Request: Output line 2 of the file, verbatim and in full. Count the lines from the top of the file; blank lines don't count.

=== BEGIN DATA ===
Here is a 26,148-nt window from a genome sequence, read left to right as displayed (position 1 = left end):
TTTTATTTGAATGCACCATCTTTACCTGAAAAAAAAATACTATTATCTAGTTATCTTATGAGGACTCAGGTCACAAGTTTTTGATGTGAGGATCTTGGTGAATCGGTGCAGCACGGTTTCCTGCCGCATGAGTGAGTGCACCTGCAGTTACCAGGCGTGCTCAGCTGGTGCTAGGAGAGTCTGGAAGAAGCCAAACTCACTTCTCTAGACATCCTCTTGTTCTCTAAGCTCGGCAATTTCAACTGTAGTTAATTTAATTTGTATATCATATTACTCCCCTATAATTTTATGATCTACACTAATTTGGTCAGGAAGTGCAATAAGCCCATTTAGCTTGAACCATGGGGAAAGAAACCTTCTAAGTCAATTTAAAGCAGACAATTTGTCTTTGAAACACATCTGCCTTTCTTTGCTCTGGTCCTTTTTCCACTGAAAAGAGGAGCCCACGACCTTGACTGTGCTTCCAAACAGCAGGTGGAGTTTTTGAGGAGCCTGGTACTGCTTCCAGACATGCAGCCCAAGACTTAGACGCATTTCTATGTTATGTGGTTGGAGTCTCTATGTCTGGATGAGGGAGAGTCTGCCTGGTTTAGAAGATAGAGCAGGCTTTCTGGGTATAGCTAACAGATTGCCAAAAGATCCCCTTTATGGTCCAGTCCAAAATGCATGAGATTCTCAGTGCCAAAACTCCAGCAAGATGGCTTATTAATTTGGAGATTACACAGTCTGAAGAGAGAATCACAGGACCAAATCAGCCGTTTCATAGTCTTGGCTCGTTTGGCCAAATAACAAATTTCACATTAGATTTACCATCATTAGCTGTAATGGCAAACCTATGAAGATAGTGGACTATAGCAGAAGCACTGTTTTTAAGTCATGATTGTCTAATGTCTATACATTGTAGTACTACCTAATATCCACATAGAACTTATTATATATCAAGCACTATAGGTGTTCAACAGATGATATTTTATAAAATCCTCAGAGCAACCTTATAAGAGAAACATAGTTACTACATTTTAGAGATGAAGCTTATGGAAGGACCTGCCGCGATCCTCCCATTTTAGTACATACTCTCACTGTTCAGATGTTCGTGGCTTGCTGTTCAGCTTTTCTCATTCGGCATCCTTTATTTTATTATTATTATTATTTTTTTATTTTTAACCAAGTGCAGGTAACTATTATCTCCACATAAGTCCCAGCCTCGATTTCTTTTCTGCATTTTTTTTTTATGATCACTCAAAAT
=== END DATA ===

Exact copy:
TTTTATTTGAATGCACCATCTTTACCTGAAAAAAAAATACTATTATCTAGTTATCTTATGAGGACTCAGGTCACAAGTTTTTGATGTGAGGATCTTGGTGAATCGGTGCAGCACGGTTTCCTGCCGCATGAGTGAGTGCACCTGCAGTTACCAGGCGTGCTCAGCTGGTGCTAGGAGAGTCTGGAAGAAGCCAAACTCACTTCTCTAGACATCCTCTTGTTCTCTAAGCTCGGCAATTTCAACTGTAGTTAATTTAATTTGTATATCATATTACTCCCCTATAATTTTATGATCTACACTAATTTGGTCAGGAAGTGCAATAAGCCCATTTAGCTTGAACCATGGGGAAAGAAACCTTCTAAGTCAATTTAAAGCAGACAATTTGTCTTTGAAACACATCTGCCTTTCTTTGCTCTGGTCCTTTTTCCACTGAAAAGAGGAGCCCACGACCTTGACTGTGCTTCCAAACAGCAGGTGGAGTTTTTGAGGAGCCTGGTACTGCTTCCAGACATGCAGCCCAAGACTTAGACGCATTTCTATGTTATGTGGTTGGAGTCTCTATGTCTGGATGAGGGAGAGTCTGCCTGGTTTAGAAGATAGAGCAGGCTTTCTGGGTATAGCTAACAGATTGCCAAAAGATCCCCTTTATGGTCCAGTCCAAAATGCATGAGATTCTCAGTGCCAAAACTCCAGCAAGATGGCTTATTAATTTGGAGATTACACAGTCTGAAGAGAGAATCACAGGACCAAATCAGCCGTTTCATAGTCTTGGCTCGTTTGGCCAAATAACAAATTTCACATTAGATTTACCATCATTAGCTGTAATGGCAAACCTATGAAGATAGTGGACTATAGCAGAAGCACTGTTTTTAAGTCATGATTGTCTAATGTCTATACATTGTAGTACTACCTAATATCCACATAGAACTTATTATATATCAAGCACTATAGGTGTTCAACAGATGATATTTTATAAAATCCTCAGAGCAACCTTATAAGAGAAACATAGTTACTACATTTTAGAGATGAAGCTTATGGAAGGACCTGCCGCGATCCTCCCATTTTAGTACATACTCTCACTGTTCAGATGTTCGTGGCTTGCTGTTCAGCTTTTCTCATTCGGCATCCTTTATTTTATTATTATTATTATTTTTTTATTTTTAACCAAGTGCAGGTAACTATTATCTCCACATAAGTCCCAGCCTCGATTTCTTTTCTGCATTTTTTTTTTATGATCACTCAAAAT